I agree with Brennan. Rothbard is a hack, and his disciple Rockwell (and that other guy, Hoppe) has continued tainting libertarianism with some pretty despicable ideas. I’m not sure I would give him three cheers, let alone seven. Maybe one. And it would be lukewarm.
I will agree with you on that there shouldn’t be a war between BHL and LvMI types. Except for when the LvMI types express some abhorrent views on race and sexuality, but other than that, you are correct. There is a lot of common ground. (Although praxeology befuddles me a bit…)
This isn’t the first time BHL’s comment section has cocked up. For some reason their Disqus install periodically develops amnesia. I literally saw the comment number change before my eyes from 1 to 0 and back to 1 again.
Hopefully we’ll be back to me regularly posting short quips about how I’m going to be back to posting about non-political and non-theological topics but then post incessantly about politics and theology.
By yours truly, of course:
Newsflash: government does not mitigate the excesses of “capitalism.” What it does it exacerbate the excesses of corporatism. By creating a system where profit depends on political connections and lobbying, by having a government big enough to intervene in the economy and choose winners and losers, you’re creating cronyism.
How do you have cronyism in a (classical) liberal economic system, aka capitalism? You can’t really, because the entire economic system is predicated on fulfilling customers’ needs and providing value to society, not by lobbying and buying elections.
Your legislators are bought and paid for, and not by you. Why progressives willingly continue to be Big Businesses’ useful idiots I will never understand. Quit playing into corporations’ hands by giving them the tools to ban their competition and pad their executive paychecks.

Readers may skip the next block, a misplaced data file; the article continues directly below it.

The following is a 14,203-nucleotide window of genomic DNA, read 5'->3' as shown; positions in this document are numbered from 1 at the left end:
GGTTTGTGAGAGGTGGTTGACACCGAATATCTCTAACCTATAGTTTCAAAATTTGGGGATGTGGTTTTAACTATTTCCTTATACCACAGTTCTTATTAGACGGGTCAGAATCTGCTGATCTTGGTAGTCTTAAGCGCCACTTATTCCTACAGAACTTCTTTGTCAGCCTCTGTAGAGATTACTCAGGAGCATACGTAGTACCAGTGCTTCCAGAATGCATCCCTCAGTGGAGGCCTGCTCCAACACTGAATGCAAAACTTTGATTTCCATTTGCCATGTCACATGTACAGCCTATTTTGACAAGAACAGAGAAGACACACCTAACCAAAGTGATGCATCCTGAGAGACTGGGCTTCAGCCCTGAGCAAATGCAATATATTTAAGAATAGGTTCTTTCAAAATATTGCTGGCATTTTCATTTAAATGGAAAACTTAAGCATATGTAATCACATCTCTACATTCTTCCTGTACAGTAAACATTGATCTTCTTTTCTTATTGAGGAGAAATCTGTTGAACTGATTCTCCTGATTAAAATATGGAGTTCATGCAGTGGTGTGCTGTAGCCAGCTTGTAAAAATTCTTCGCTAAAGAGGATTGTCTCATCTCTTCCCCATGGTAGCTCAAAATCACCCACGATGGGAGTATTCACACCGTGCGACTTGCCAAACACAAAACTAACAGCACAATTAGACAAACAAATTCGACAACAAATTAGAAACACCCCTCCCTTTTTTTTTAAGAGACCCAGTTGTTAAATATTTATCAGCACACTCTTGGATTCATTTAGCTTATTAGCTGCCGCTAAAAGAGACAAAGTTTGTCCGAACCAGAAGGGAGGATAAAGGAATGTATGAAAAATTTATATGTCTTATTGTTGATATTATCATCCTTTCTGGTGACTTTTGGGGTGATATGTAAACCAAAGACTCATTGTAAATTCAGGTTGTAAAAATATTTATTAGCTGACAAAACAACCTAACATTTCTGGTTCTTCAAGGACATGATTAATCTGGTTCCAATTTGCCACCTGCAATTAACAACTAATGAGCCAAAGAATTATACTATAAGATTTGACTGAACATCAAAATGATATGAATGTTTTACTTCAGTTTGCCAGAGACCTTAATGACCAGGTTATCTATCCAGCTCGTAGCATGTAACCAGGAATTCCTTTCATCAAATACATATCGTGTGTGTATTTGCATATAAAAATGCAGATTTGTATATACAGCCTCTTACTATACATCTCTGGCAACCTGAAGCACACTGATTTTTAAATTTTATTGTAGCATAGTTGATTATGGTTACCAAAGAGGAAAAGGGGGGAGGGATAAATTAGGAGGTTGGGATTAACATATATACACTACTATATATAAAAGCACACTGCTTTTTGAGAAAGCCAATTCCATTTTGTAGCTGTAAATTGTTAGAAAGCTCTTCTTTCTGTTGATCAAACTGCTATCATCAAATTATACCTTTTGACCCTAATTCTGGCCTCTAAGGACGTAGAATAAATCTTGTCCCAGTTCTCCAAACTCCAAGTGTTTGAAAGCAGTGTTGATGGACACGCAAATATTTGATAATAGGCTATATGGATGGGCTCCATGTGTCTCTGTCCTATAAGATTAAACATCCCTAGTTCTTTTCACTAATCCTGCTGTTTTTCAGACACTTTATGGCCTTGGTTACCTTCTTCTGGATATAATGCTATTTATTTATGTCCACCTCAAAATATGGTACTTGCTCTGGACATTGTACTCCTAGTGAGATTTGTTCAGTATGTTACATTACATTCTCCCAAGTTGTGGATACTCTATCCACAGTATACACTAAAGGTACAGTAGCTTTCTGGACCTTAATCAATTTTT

When the only answer to moral indignation is explosives and warfare, we are engaging in death-worship, plain and simple.
— Shay O'Reilly (@shaygabriel) August 31, 2013
These sorts of things embarrass me. Can y’all stop overthinking this shit and just enjoy the movie, please?
The Pixar Theory: Every Character Lives in the Same Universe
Jon Negroni spent one year untangling the secret world hidden deep within Pixar films. This thesis (printed in full below) originally appeared on his personal blog and quickly became a viral sensation. Negroni continues to update his post based on interesting feedback from readers.
Several months ago, I watched a fun-filled video on Cracked.com that introduced the idea (at least to me) that all of the Pixar movies actually exist within the same universe.
Since then, I’ve obsessed over this concept, working to complete what I call “The Pixar Theory,” a working narrative that ties all of the Pixar movies into one cohesive timeline with a main theme.
This theory covers every Pixar production since Toy Story: A Bug’s Life, Toy Story 2, Monsters Inc., Finding Nemo, The Incredibles, Cars, Ratatouille, Wall-E, Up, Toy Story 3, Cars 2, Brave and Monsters University.
Every movie is connected and implies major events that influence every single movie. Here we go.